The University of South Carolina School of Journalism and Mass Communication was Ernest Wiggins host to 10 scholastic journalists from USC School of Journalism Georgia, Ohio and South and Mass Communications Carolina during its first investigative reporting workshop aimed a high school reporters and editors. The one-day workshop was held June 13, immediately before the Carolina Journalism Institute, and was attended by two scholastic journalists from Clarke Central HS in Athens, Ga.; six from Lakota East HS in Liberty Township, Ohio; one student from Fort Mill HS in Fort Mill, S.C., and one from Dutch Fork HS in Irmo, S.C. Each participant received a fellowship from the School of Journalism and Mass Communications that covered the cost of instruction, material, meals and hotel accommodations for those needing housing. The workshop was divided into morning sessions of practical instruction in strategic web searching, law and freedom Applications for the 2013 of information and Pre-Collegiate Fellowship media ethics. After in Investigative Reporting lunch, the students – a cooperative venture were introduced to between SJMC, SIPA and databases and basic South Carolina Scholastic data analysis by Press Association – will Chris Davis, head be distributed in January. of the investigative Another 10 fellows will be reporting team selected in May for the at the Tampa Bay workshop’s second year. Times. They were then issued the challenge to apply their new skills to projects back at their schools. The two best projects produced during the 20122013 school year will receive cash prizes. Jenny Alpaugh of Clarke Central said she was pleased with the workshop. “It was uplifting to be in the company of other students and adults who feel as passionate about journalism as I do and have real discussions about investigative journalism and the ethics of journalism,” Alpaugh said. Lakota East’s Sydney Aten said the information covered during the workshop will be useful as she plans projects during the coming year. “I enjoyed learning about how to dig deeper and use data to help produce a story,” Aten said. “I also found the Excel tips to be beneficial. Although we only skimmed the surface in class, learning the different ways to create a chart was a great start, and I plan on using Excel this next year. “Finally, the ethics questions served as a great way to become more aware of how journalists have to be very careful when deciding whether or not to interview a source, release information, etc. I thought those questions were great because it got the entire group involved and made me realize how important it is for journalists to be cautious and attentive when they produce stories.” Collyn Taylor at Dutch Fork said the workshop provided valuable information and opportunities. “I especially enjoyed the session with Chris Davis, and I really liked the idea of splitting the fellows into pairs in order to brainstorm ideas,” Taylor said. “It allowed for a personal and fresh way of thinking from someone my own age.”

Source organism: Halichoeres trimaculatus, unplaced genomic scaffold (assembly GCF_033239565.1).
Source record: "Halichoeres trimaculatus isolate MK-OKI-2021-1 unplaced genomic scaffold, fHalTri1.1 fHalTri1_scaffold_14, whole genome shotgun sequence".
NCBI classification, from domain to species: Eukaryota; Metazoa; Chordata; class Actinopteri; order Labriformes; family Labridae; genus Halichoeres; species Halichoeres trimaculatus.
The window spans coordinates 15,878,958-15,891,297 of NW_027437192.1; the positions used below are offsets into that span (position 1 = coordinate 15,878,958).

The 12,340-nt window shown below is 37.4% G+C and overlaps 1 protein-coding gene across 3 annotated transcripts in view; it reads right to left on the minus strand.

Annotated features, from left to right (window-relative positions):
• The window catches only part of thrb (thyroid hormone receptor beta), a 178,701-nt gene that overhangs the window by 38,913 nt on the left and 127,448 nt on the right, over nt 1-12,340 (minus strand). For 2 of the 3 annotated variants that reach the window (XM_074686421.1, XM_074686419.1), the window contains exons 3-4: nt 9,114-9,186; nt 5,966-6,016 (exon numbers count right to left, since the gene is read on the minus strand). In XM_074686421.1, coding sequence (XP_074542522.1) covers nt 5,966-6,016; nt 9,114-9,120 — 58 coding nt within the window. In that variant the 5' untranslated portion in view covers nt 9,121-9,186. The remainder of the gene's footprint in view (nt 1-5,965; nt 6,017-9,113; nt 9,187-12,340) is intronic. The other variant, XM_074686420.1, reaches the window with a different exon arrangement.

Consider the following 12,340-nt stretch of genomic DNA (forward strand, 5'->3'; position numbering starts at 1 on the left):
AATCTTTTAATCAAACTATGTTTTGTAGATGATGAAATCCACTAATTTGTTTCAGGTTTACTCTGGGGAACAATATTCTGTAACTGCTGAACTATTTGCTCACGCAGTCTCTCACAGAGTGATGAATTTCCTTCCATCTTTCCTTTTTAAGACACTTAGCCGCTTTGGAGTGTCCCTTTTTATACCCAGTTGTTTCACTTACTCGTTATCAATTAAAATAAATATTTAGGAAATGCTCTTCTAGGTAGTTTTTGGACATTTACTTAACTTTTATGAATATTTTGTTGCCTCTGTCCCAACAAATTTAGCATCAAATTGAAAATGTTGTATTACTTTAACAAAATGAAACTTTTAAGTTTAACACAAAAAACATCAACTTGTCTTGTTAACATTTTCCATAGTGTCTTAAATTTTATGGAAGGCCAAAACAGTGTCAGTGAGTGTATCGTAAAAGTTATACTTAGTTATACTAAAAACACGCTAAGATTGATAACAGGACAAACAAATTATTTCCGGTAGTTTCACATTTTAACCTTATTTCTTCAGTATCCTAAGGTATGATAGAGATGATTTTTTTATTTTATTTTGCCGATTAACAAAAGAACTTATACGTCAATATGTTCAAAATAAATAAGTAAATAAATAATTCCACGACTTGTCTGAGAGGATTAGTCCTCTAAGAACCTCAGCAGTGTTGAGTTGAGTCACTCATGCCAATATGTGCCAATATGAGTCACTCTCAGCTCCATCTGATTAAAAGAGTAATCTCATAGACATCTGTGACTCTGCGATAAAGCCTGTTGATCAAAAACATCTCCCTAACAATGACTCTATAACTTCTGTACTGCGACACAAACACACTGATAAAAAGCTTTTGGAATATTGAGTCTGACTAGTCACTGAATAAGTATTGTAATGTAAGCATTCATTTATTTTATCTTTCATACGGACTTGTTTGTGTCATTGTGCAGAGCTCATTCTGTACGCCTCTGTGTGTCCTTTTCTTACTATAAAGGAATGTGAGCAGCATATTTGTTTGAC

Issue 1 October 2012
Al Neuharth Free Spirit Award
Student recalls experience in Washington, D.C. This summer I received the opportunity of a lifetime. I was selected to represent Logan Ulrich North Carolina at the Al Neuharth Free Spirit and South Iredell HS (N.C.) Journalism Conference in Washington, D.C., along with 50 other representatives, one from each state. The honor came with a $1,000 scholarship and a five-day, all-expenses-paid journalism experience with prominent journalistic and political figures like David Gregory from “Meet the Press,” Bob Schieffer from CBS News, Pulitzer Prize-winning reporter Sarah Ganim and U.S. Representative and Freedom Rider John Lewis. Our schedule ran non-stop from the second we arrived in Washington. One central tenet of the conference was the First Amendment. The second day of the conference we stood on the street corner across from the 75-foot tall plaque of the First Amendment engraved on the side of the Newseum and recited it to everyone within earshot. While in D.C., I learned how critical the First Amendment is, not only for protecting our ability to carry out our jobs as journalists, but for protecting
our ability to impact the country as a whole. The First Amendment safeguards the “watchdog” role we as journalists play over the government. While in D.C., we spent half a day studying each branch of government and learning about their interactions with the press. It’s the job of reporters to present the facts to the people accurately and objectively and to uncover the truth through the stories they write. By keeping the public informed about the government, we are fulfilling our role as the catalyst of a democratic society. Thomas Jefferson believed the key to the American method of democracy was that the people be informed. Knowledge is power, and, as journalists, we distribute much of the knowledge in this country. It’s a heavy responsibility, and abuse of this power by the present media has given journalists a bad reputation in the eyes of many. But at the conference, each of us learned what journalism can achieve when done correctly.